I’ll be honest: Christmas has never been my favourite holiday. I don’t like crowds; I don’t like carols; I don’t like tacky lawn decorations. Here in the Southern Hemisphere it feels like we are trying too hard. The White Christmases we grow up watching on childhood favourites like Home Alone in no way reflect the scorching summer barbeques that epitomise the Australian Christmas. And how does Santa not die of heatstroke delivering presents to every Australian child in 40-degree heat? It’s just all wrong.

After spending the holiday season in Europe last year, I realised that it’s not Christmas that I dislike; it’s just the Australian Christmas. The European festive season transformed me from The Grinch into Cindy Lou Who. And so, in the holiday spirit, I present my top 10 reasons why Europe does Christmas better. And why you should venture over there and experience the festive season the way it should be experienced.


Need I say more? You haven’t had a Christmas until you’ve had a White Christmas. It gives you an excuse to bundle up in layers and wear scarves and gloves and beanies and…

Christmas sweaters

Ah, the Ugly Christmas Sweater. Who can forget Colin Firth’s hideous number in Bridget Jones’ Diary? And it doesn’t stop at the sweaters. Europe is full of ugly Christmas scarves, beanies, socks, gloves… And the tackier the better.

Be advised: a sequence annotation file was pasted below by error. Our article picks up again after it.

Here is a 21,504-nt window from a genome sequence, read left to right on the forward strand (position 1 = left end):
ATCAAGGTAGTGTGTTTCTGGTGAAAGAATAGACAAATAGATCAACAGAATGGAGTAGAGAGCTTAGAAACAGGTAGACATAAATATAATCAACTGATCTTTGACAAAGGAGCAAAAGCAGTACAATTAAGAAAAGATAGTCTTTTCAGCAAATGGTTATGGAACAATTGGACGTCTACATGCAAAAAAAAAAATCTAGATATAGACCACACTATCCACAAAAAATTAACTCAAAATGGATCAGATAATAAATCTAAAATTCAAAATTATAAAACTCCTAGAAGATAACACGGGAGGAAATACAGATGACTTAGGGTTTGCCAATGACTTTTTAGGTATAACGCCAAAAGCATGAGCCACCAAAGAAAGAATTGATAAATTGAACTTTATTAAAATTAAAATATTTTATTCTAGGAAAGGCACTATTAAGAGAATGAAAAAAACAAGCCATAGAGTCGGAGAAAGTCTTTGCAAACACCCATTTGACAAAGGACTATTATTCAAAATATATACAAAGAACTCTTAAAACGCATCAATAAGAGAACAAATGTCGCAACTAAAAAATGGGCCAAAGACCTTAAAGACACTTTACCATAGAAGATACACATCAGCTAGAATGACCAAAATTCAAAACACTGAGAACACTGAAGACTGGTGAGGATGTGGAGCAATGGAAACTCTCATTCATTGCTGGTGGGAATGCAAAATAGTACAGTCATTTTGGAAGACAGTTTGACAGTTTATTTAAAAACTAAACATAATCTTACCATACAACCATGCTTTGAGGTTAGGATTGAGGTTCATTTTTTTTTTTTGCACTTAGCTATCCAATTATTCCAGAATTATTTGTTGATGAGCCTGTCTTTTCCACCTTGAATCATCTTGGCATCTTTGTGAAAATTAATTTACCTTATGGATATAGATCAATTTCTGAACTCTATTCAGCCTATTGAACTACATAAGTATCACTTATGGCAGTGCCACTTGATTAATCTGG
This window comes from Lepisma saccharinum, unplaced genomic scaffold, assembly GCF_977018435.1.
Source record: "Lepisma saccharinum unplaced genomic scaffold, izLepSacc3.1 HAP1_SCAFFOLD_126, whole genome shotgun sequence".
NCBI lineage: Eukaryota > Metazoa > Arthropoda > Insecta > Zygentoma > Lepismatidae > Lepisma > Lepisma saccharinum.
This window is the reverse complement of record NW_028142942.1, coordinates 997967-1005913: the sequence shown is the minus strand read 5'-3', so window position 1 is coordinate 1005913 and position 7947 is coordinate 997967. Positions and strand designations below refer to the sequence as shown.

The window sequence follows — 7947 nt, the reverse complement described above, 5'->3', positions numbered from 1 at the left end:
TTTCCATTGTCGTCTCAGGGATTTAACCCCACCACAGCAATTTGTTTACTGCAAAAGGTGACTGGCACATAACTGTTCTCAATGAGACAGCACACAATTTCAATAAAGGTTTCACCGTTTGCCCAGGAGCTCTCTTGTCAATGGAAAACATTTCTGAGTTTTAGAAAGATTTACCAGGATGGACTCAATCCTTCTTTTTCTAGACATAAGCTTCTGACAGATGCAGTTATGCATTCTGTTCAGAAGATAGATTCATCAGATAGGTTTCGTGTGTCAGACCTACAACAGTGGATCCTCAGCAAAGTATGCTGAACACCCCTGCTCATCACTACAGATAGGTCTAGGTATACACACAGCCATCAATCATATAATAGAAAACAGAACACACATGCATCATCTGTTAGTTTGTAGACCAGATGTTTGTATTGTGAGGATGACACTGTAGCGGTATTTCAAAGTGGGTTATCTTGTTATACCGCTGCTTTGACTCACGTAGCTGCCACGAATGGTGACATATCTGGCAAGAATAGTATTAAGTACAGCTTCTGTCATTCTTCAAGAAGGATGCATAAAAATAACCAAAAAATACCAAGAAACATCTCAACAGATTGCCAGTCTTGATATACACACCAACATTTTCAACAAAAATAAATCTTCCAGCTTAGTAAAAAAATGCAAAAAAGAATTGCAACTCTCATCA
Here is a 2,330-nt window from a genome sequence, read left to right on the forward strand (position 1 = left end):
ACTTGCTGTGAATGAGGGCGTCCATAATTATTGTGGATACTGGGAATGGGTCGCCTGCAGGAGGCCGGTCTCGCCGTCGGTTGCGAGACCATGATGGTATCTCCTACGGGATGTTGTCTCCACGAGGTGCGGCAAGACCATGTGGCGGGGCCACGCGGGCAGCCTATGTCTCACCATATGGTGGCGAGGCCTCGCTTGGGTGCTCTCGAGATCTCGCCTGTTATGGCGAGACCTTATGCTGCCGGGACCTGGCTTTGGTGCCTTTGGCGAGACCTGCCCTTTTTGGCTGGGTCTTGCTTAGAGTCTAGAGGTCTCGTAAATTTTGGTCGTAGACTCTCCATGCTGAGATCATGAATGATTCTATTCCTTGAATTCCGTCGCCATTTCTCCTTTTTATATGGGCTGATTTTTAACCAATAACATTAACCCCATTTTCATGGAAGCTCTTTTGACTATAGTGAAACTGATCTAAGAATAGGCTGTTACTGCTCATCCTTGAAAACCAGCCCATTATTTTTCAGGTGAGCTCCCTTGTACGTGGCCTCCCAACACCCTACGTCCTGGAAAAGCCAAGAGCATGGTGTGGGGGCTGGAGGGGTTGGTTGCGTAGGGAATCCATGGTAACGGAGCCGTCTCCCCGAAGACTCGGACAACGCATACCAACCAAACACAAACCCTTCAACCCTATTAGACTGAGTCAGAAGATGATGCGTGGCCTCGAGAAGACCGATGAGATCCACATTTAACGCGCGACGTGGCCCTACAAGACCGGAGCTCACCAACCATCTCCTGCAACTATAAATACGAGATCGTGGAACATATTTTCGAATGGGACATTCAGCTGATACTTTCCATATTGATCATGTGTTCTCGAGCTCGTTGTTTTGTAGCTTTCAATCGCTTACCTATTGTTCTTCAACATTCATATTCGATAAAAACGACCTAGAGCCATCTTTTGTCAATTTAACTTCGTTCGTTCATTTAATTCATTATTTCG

I’m not talking about competitive house-decoration. Every city in Europe gets into the festive spirit by adorning its streets with Christmas lights. It’s like walking through a magical Christmas wonderland.


Massive trees. In every town square. And not the trees that look like they belong in MoMA. Actual trees!


As previously stated, I hate Christmas carols. But for those of you who are more tolerant of groups of schoolchildren singing songs of snow and bells and reindeer with red noses, Europe is for you!

Christmas markets

These are possibly the best part of a European Christmas. There’s nothing like bundling up and walking through the Christmas markets at night, eating everything on offer and buying tacky ornaments.


Outdoor ice-skating. At night.


So much food. Enough to render you in a coma until New Years.


Every country has its own Christmas traditions. Although many places are becoming increasingly Westernized, it was nice to learn that some still hold on to local traditions and that not everywhere has been corrupted by corporate materialism and greed.

Christmas spirit

Everything on this list contributes to something that I’d never experienced in Australia: Christmas spirit. Go out and find it.

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